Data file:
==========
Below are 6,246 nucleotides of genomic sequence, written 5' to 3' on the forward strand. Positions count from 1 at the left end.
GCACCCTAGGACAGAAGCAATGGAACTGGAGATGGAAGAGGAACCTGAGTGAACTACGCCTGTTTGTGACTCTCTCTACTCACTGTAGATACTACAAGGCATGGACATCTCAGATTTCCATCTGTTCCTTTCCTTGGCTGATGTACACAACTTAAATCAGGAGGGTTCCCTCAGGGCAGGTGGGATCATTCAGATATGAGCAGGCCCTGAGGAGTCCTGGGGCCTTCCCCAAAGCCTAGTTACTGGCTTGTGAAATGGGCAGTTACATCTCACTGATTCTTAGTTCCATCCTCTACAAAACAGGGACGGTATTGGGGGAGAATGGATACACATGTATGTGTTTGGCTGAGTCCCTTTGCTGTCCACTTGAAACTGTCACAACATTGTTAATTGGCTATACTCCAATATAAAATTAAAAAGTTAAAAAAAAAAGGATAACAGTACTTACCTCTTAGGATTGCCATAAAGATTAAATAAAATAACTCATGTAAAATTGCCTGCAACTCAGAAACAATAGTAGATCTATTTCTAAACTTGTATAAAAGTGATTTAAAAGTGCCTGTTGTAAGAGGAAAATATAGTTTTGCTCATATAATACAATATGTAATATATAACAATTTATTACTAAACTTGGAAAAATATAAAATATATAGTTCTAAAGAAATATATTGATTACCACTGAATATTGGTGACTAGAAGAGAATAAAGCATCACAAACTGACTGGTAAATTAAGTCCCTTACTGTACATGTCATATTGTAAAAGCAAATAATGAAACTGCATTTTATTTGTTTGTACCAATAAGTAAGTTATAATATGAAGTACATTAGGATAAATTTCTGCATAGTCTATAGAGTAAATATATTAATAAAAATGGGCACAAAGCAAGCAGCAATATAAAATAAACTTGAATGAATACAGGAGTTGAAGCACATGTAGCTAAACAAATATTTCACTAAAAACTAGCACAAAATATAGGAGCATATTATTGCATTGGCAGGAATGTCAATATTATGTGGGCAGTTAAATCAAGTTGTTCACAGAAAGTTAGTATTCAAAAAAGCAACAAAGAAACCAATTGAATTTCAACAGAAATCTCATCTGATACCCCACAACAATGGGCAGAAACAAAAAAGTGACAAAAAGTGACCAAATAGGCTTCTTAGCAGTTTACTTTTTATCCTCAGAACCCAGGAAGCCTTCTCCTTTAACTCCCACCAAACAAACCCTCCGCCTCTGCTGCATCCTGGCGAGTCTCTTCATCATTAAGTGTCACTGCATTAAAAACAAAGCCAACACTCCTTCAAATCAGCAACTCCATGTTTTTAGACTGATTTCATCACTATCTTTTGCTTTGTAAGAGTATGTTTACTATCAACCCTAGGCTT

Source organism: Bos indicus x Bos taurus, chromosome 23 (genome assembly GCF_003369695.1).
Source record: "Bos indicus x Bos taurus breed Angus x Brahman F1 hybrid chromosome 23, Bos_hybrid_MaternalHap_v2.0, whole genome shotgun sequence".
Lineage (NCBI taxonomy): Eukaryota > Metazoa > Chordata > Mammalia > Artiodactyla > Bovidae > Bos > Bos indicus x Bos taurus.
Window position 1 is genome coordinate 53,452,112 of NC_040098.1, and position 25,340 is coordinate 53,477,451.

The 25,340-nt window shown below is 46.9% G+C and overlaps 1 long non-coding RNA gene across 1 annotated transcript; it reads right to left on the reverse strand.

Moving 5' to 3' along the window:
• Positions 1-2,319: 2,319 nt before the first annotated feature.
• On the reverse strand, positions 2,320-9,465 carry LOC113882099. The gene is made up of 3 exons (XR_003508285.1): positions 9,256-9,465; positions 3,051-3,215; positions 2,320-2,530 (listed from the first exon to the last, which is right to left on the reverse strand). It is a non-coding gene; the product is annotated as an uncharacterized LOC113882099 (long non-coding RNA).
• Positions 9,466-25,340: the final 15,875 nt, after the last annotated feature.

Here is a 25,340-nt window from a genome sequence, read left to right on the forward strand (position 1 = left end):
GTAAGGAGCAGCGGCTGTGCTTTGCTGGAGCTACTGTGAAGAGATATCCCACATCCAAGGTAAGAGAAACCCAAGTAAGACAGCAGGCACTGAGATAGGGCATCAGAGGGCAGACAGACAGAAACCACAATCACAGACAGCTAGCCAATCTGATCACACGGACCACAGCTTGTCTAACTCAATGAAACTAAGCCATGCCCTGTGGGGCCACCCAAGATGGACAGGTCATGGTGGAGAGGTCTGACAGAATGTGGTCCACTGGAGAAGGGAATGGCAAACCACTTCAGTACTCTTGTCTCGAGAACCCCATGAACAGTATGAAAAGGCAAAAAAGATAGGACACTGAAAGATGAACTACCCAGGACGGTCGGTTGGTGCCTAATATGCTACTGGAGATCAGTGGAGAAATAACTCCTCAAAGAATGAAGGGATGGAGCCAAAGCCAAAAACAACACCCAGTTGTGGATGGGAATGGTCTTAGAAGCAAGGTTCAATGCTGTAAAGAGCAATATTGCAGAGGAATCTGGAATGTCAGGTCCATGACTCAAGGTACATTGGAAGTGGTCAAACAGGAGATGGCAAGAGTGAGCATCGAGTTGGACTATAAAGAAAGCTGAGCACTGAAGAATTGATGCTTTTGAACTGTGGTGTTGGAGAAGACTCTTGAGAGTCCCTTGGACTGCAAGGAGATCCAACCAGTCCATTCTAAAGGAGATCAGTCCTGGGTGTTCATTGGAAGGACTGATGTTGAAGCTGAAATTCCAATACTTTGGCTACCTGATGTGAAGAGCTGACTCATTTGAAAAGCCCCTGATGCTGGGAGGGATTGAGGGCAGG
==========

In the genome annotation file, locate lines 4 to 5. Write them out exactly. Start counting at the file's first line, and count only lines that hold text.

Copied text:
Source record: "Bos indicus x Bos taurus breed Angus x Brahman F1 hybrid chromosome 23, Bos_hybrid_MaternalHap_v2.0, whole genome shotgun sequence".
Lineage (NCBI taxonomy): Eukaryota > Metazoa > Chordata > Mammalia > Artiodactyla > Bovidae > Bos > Bos indicus x Bos taurus.